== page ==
• The beam-type plastic constitutive models update the internal element forces by integrating the internal stress over the beam volume using a numerical integration scheme.
  • The plasticity is induced by axial and bending deformations; twisting deformation induces an elastic response.
  • The beam may have either a rectangular or circular cross section.
  • Integration points are distributed throughout the volume of the beam elements.
  • There are three beam plastic constitutive models, each of which is a one-dimensional version of the corresponding 3D model used by the zones:
    • von Mises (steel beams)
    • Mohr Coulomb (concrete beams)
    • Strain Softening/Hardening Mohr Coulomb (concrete beams)



  • The plastic constitutive models update the internal element forces by integrating the internal stress over the shell volume using a numerical integration scheme.
  • There are a group of integration points distributed throughout the volume of each shell element.
  • There are three shell plastic constitutive models, each of which is a plane-stress version of the corresponding 3D model used by the zones:
    • von Mises (steel shells)
    • Mohr Coulomb (concrete shells)
    • Strain Softening/Hardening Mohr Coulomb (concrete shells)
  • Plasticity is provided by the DKT, CST and DKT-CST finite elements.


An elastic-plastic plate with uniform load (square plate, simply supported).


With the addition of three new constitutive models (Concrete, Columnar-Basalt, and Von-Mises), 3DEC now includes 18 built-in constitutive models, not including any options.


The Concrete model is a plastic-damage model where damage is based on fracture-energy and modulus degradation. Damage may be both extension and compression. It is compatible to Mohr-Coulomb yielding criteria.

Simulated reinforced concrete beam subjected to flexural testing under two point loading. Validation models compare very well to physical experiments.


The Columnar-Basalt (COMBA) model accounts for the presence of up to four arbitrary orientations of weakness (ubiquitous joint) in a non-isotropic elastic matrix. The model can be applied to model quadrangular (hexagonal) columnar basalt with cross-joints by specifying that two (three) of the ubiquitous joints are oriented along the column axis, and another along the cross-joints.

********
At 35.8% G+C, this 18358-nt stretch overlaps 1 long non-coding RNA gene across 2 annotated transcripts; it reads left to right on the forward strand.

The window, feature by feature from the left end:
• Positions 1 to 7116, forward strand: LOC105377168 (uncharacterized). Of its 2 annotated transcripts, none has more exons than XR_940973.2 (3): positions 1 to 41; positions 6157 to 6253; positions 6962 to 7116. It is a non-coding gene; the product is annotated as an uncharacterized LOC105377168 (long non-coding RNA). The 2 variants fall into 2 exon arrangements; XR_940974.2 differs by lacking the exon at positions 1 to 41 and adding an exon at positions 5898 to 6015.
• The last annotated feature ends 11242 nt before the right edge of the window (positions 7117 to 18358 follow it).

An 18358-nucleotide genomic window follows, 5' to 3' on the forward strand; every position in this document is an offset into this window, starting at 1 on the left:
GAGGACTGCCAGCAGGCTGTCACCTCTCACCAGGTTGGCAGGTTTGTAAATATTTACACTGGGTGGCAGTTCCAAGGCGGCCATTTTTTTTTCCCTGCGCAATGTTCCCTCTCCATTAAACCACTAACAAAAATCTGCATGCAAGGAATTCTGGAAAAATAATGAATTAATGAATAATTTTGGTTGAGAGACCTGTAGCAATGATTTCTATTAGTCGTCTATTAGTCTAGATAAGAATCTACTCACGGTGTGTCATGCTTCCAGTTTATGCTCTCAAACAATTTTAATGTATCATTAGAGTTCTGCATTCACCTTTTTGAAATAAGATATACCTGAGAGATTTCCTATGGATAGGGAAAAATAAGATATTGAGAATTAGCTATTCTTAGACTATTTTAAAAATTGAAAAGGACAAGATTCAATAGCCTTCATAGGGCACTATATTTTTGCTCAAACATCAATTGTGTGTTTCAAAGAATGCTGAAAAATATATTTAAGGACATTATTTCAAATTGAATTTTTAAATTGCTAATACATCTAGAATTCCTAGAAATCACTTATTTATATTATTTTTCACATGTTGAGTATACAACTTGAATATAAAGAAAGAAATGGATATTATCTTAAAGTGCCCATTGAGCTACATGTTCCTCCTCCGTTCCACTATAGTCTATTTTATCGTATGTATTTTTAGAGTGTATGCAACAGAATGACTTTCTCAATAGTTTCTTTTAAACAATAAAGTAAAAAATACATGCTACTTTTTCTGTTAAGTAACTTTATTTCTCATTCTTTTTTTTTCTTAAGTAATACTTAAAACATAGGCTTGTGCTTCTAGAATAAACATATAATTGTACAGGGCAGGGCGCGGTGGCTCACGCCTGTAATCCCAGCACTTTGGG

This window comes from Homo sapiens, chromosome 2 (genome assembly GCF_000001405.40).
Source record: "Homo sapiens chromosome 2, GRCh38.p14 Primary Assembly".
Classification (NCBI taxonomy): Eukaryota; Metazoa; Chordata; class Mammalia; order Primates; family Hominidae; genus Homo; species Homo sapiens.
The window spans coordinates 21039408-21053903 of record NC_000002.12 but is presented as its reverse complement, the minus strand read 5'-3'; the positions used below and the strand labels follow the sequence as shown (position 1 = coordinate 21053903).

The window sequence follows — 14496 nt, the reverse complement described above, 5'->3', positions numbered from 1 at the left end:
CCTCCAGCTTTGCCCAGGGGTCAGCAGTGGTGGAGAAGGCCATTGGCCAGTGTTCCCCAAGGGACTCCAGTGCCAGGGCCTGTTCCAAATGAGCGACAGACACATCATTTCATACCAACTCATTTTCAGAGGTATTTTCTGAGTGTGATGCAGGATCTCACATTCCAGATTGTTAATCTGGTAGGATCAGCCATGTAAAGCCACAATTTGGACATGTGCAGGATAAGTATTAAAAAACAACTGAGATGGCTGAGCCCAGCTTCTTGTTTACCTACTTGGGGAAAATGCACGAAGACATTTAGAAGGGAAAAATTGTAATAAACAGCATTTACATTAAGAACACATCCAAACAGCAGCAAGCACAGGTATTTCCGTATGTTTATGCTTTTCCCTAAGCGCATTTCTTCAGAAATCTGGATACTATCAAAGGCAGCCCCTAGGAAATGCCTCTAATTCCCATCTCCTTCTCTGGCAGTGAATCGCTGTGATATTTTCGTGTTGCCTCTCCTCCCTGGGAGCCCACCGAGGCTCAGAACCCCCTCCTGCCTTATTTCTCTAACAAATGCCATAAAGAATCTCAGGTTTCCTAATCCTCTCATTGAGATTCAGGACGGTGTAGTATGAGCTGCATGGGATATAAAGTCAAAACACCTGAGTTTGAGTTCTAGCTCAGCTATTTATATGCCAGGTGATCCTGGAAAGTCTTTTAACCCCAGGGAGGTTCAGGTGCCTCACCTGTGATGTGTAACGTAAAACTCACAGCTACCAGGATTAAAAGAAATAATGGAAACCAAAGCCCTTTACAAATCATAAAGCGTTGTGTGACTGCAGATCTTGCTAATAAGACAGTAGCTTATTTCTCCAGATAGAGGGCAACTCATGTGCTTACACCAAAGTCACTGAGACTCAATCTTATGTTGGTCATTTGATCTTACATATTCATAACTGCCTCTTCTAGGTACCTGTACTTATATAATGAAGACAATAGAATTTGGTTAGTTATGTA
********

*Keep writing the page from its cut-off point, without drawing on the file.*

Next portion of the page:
The model's elastic behavior accounts for the compliance of the column matrix and that of the joints. The criterion for failure on the planes consists of a strain hardening/softening Coulomb envelope with tension cutoff; the strain hardening/softening behavior can be specified (using a table) for joint cohesion, friction, dilation, and tension. In addition, an amplification factor can be applied to joint dilation that depends on the angle between a set direction (i.e. the column mean axis) and the direction of slip on the joint.

Creep on weak planes is available with the Creep Option.

Example of columnar basalt rock.


The Von-Mises model has a yield envelope based on a von-Mises criterion. The position of a stress point on this envelope is controlled by an associated flow rule for shear failure. This model is suitable for metal-like materials and includes optional kinematic hardening. This model may be applied to both for solid zones or ground support structural elements.



The Python programming language is embedded inside FLAC3D. Python is a general purpose programming language with good support for scientific and numerical programming. Python has been extended to allow models to be manipulated from Python programs. The Python modules NumPy, SciPy, and Pyside are included with FLAC3D for scientific computing, science and engineering tools (optimization interpolation, integration, etc.), and customizing the user interface, respectively.

With 3DEC 9, Python has been updated to version 3.10.5 to let you work with the latest available modules and you can more easily add your own packages.


FISH is an embedded programming language that enables the user to interact with and manipulate models, defining new variables and functions as needed. These functions may be used to extend, add to, or control the program.

3DEC 9 includes the latest version of FISH and updated documentation for working with multithreaded FISH splitting and operators. If you are modeling using FISH, be sure to use splitting rather than loops and use operators in order to best utilize your multithreaded computer hardware and minimize your modeling time.


  • Log-normal distribution for DFN fracture generation.
  • Timoshenko beams to account for transverse shear deformation.
  • New examples.

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Upcoming Events
13 Mar
Getting Started with 3DEC
Objectives of the training: •Understand the FLAC2D/ FLAC3D numerical approach and the types ofproblems it can solve•Know how to manipul... Read More
18 Apr
Python in Itasca Software
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29 May
Getting Started with FLAC2D/FLAC3D
Objectives of the training: •Understand the FLAC2D/ FLAC3D numerical approach and the types ofproblems it can solve•Know how to manipul... Read More